Lexington Slip and Fall Accidents Lawyers
Falls are a major source of injury in Kentucky, and not just among the elderly. According to statistics compiled by the State of Kentucky, falls are the leading cause of hospitalization among children ages 14 and younger as well as adults 45 and older. Each year, there are an average of over 10,000 unintentional falls, many of these are due to dangerous conditions on the property where the fall occurred. Those injured in a slip and fall accident may be able to recover for their injuries through a Kentucky premises liability claim.
Kentucky Premises Liability Law
Kentucky landowners owe a duty to those whom they invite onto their property. The extent of the duty a landowner owes to a guest depends on a variety of factors, primarily the relationship between the parties and the reason for the guest’s visit. Unlike many other states that have abandoned the traditional classifications of trespasser, licensee and invitee, Kentucky law still recognizes these distinctions. Thus, it is important for those who have been injured in a Lexington slip and fall accident to understand the differences between these terms, and how they can affect a personal injury claim.
Trespasser – Under Kentucky personal injury law a trespasser is someone who is on another’s property with no legal right to be there. Generally, a landowner does not owe a trespasser a duty of care. However, there are two situations in which a landowner can be held liable for a trespasser’s injuries. First, recovery may be possible if the trespasser’s injuries are the result of the landowner’s intentional, willful, wanton or reckless conduct. Second, a landowner may be liable for injuries caused by an “attractive nuisance” on their property. An attractive nuisance is a dangerous feature of the property that the landowner should know is likely to entice children to enter the property without permission. Classic examples of attractive nuisances include an unfenced swimming pool, a roof that is low enough for children to climb onto, heavy machinery and parked vehicles.
Licensee – A licensee is someone who enters another’s property for their own purposes, without any benefit to the landowner. Typically, someone is a licensee if they are on another’s property as a result of express consent or local custom. For example, a landowner who allows a neighbor to cross through their backyard to more easily access a trailhead may have created a licensee relationship with the neighbor. Landowners who are aware of dangerous conditions on their property that may not be easily spotted by the licensee must warn licensees of these hazards.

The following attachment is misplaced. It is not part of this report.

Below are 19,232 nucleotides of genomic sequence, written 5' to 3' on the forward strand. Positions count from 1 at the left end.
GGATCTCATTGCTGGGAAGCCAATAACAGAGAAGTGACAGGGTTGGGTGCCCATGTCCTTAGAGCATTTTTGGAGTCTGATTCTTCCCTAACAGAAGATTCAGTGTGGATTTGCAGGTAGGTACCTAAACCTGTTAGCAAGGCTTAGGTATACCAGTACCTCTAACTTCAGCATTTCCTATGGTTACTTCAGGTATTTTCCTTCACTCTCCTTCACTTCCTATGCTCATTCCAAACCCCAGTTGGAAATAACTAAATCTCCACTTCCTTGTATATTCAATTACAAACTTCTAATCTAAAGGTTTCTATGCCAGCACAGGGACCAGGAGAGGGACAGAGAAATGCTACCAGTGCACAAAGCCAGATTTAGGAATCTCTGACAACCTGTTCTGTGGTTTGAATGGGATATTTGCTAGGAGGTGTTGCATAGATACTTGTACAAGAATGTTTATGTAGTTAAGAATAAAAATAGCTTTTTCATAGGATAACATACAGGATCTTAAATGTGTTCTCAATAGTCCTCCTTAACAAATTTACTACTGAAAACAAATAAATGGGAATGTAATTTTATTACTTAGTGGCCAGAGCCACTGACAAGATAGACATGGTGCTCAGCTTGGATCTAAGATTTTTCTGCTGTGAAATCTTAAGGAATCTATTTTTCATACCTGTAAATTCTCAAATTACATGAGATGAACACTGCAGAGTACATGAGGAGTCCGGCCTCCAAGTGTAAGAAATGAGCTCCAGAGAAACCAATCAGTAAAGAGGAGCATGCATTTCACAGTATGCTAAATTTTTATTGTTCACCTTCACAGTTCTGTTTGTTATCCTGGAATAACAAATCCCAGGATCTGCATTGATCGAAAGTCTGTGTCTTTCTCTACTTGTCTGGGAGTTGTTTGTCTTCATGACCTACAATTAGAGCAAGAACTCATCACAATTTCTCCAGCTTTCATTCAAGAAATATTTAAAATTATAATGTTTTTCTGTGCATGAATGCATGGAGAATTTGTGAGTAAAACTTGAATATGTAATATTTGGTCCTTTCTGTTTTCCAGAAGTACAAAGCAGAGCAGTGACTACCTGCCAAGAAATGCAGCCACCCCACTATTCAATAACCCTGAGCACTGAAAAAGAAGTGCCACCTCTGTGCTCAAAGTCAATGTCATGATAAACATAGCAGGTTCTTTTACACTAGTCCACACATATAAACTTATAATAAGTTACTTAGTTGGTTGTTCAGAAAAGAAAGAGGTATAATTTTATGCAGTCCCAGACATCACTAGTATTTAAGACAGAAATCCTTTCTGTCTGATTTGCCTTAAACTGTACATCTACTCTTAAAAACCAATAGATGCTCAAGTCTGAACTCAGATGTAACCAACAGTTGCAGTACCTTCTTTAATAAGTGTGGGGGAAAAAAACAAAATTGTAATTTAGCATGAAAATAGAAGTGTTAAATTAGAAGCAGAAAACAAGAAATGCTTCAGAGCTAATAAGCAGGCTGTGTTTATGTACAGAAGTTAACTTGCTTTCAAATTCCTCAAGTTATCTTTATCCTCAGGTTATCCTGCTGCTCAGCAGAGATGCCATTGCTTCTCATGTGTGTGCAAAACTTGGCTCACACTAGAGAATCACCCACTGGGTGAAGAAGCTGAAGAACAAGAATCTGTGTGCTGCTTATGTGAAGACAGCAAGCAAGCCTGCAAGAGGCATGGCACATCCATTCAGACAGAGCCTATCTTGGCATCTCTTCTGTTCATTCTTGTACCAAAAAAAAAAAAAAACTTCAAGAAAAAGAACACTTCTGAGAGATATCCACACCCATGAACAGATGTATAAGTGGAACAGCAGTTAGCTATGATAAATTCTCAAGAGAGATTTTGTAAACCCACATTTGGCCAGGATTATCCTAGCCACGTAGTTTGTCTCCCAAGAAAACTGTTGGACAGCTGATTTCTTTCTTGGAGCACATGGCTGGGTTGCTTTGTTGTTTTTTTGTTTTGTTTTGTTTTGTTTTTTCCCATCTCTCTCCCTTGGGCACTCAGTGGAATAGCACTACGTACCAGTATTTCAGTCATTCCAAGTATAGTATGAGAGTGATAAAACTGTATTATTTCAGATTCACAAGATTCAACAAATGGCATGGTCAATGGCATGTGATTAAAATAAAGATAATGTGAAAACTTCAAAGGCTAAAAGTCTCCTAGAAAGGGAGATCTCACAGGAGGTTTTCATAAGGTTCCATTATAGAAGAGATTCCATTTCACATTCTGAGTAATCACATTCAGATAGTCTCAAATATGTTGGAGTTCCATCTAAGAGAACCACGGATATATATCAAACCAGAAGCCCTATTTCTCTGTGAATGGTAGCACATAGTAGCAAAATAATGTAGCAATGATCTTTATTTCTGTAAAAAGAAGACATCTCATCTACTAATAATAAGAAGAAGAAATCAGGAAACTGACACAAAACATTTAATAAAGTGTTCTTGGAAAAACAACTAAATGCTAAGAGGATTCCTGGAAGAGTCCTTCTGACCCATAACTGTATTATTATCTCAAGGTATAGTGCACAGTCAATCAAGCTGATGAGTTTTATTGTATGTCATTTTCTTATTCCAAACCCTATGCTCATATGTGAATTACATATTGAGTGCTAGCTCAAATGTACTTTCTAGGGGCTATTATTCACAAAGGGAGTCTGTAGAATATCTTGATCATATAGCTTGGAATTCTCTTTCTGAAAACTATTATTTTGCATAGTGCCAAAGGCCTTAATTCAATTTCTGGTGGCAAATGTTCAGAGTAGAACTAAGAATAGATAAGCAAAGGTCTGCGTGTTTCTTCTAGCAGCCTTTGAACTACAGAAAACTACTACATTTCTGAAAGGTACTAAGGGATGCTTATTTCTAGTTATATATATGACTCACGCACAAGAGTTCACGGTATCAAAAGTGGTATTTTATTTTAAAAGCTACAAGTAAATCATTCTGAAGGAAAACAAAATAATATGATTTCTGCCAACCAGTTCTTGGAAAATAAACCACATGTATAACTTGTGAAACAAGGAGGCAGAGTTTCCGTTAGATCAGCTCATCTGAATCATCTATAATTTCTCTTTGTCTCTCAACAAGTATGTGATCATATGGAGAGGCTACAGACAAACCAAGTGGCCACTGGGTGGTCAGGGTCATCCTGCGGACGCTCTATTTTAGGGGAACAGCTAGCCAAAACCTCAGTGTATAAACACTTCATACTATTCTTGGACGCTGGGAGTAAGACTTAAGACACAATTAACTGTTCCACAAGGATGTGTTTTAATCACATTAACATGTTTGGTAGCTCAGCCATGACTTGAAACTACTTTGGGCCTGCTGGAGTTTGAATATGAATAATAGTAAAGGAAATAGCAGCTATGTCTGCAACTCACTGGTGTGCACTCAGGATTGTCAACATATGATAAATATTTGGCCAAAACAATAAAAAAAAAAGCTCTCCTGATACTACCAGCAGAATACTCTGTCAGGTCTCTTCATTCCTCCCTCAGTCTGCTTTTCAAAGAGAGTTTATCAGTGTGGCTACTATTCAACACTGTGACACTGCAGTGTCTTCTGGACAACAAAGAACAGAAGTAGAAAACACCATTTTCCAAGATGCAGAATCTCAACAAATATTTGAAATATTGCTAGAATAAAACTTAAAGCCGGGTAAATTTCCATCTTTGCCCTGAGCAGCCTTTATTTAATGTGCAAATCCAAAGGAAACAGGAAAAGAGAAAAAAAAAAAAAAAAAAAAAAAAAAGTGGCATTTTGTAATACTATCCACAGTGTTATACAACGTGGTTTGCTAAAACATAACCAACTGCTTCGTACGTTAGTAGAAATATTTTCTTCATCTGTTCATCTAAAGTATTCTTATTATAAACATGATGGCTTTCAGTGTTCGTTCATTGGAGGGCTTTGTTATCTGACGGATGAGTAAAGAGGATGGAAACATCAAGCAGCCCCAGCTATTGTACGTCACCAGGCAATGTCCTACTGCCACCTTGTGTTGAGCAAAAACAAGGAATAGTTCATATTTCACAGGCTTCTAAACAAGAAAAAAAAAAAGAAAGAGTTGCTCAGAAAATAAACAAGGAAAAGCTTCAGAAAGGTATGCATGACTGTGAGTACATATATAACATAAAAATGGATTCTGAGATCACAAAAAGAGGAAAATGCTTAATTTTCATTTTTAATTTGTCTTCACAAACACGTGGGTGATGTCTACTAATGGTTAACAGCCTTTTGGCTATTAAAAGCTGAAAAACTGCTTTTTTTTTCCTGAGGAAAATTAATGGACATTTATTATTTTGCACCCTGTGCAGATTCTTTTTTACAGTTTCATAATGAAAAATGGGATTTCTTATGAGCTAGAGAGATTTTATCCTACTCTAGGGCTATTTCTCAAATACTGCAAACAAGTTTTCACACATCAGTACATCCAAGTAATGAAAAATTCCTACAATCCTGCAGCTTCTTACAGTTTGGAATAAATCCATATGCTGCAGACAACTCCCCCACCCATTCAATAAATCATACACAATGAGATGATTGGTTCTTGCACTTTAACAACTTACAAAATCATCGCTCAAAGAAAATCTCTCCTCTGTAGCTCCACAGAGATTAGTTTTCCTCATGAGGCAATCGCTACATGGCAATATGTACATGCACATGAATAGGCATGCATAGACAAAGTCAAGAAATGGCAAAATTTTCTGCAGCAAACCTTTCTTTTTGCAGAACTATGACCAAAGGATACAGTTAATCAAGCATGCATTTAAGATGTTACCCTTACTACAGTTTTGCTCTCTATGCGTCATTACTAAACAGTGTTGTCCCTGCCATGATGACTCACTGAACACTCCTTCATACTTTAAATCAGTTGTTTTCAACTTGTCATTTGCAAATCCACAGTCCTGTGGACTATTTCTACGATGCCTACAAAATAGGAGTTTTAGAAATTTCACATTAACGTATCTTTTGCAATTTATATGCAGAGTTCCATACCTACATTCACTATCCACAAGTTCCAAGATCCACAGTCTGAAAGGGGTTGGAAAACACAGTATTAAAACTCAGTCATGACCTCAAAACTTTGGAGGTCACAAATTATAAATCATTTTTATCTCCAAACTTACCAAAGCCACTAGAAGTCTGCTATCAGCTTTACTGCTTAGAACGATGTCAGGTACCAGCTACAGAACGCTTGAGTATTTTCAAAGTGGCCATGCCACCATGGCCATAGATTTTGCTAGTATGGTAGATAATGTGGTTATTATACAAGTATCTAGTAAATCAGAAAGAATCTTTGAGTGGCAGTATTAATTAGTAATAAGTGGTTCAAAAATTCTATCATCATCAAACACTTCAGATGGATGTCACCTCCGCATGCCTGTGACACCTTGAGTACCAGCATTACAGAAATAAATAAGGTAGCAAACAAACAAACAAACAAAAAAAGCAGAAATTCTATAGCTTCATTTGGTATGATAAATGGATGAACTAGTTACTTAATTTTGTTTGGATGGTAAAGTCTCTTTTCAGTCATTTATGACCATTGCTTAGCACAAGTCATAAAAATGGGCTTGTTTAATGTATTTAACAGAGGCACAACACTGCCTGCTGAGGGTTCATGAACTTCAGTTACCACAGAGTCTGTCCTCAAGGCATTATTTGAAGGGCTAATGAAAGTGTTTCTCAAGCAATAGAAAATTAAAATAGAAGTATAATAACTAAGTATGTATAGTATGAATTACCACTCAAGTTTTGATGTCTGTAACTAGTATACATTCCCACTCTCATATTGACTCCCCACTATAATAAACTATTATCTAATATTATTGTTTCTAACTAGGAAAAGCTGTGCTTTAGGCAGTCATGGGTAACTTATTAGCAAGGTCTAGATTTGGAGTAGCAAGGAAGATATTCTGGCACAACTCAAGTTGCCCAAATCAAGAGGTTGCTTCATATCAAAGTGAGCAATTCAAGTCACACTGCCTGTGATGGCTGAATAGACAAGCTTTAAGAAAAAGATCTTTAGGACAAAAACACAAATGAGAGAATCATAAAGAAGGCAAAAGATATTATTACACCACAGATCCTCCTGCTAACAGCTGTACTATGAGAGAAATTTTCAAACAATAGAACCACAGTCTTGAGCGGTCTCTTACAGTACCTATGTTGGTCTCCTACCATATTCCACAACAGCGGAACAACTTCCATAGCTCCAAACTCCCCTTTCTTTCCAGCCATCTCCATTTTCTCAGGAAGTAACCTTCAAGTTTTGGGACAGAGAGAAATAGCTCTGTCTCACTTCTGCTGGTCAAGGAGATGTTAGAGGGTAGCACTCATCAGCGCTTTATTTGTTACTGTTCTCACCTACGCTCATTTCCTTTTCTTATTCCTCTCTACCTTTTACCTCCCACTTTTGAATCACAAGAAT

Invitees – An invitee is a guest who is invited onto a property for the mutual benefit of the guest and the landowner. The classic example of an invitee is a customer; however, social guests can also be invitees in some circumstances. Landowners owe invitees a duty to maintain their property in a safe condition. This requires a property owner to keep an eye out for unreasonably dangerous conditions and to either fix the hazard or warn the invitee of the condition.
Comparative Negligence in Fayette County Premises Liability Cases
Frequently, defendants in Lexington premises liability cases will raise the issue of the plaintiff’s own role in bringing about their injuries. If a landowner is able to prove that the person who fell on their property was partially at fault, the accident victim’s total award amount may be reduced. Under the comparative negligence doctrine, a court will reduce an accident victim’s recovery amount by the percentage they were found to be at fault. For example, assume a man trips down a set of unlit stairs and sustains $200,000 in damages. The jury determines that the property’s owner was 80 percent at fault and the man was 20 percent at fault because he rushed down the stairs and did not take his time, knowing that the stairs were unlit. In this situation, the man would be entitled to recover $160,000, which is 20 percent less than the total $200,000 in damages he sustained. Given this reality, it is crucial that Kentucky slip and fall plaintiffs discuss their case with a knowledgeable personal injury lawyer prior to filing their case.
Thankfully, Kentucky uses the doctrine of pure comparative negligence when it comes to apportioning liability. This means that, regardless of a plaintiff’s percentage of fault, they can still pursue a claim against any other party who is also to blame. Some jurisdictions use a modified form of the comparative fault doctrine, allowing only those victims who were less than 50 or 51 percent at fault to recover for their injuries. And very few jurisdictions use a contributory negligence model, which precludes an accident victim from pursuing recovery if they are even the slightest bit responsible for their injuries.
Consult with a Dedicated Lexington Slip and Fall Accident Law Firm
If you or a loved one has been involved in a Lexington slip and fall accident, you deserve an experienced personal injury law firm that will stand with you the whole way. At Hessig & Pohl, we are ready to help you pursue a claim for compensation against the parties responsible for your injuries. Our experienced Kentucky slip and fall liability attorneys are well-versed in all aspects of premises liability law, and know what it takes to succeed on our clients’ behalf. One of the reasons Hessig & Pohl is a popular choice among Kentucky car accident victims is that our representation does not cost you anything out-of-pocket. We work on a contingency basis and cover all litigation costs. We will not collect a fee unless we are able to help you recover compensation for your injuries. Contact us through a contact form, or call our office at (502) 777-1111. The initial consultation is always free.
Marty fought for me when the insurance company denied my claim. We sued and got the insurance limits.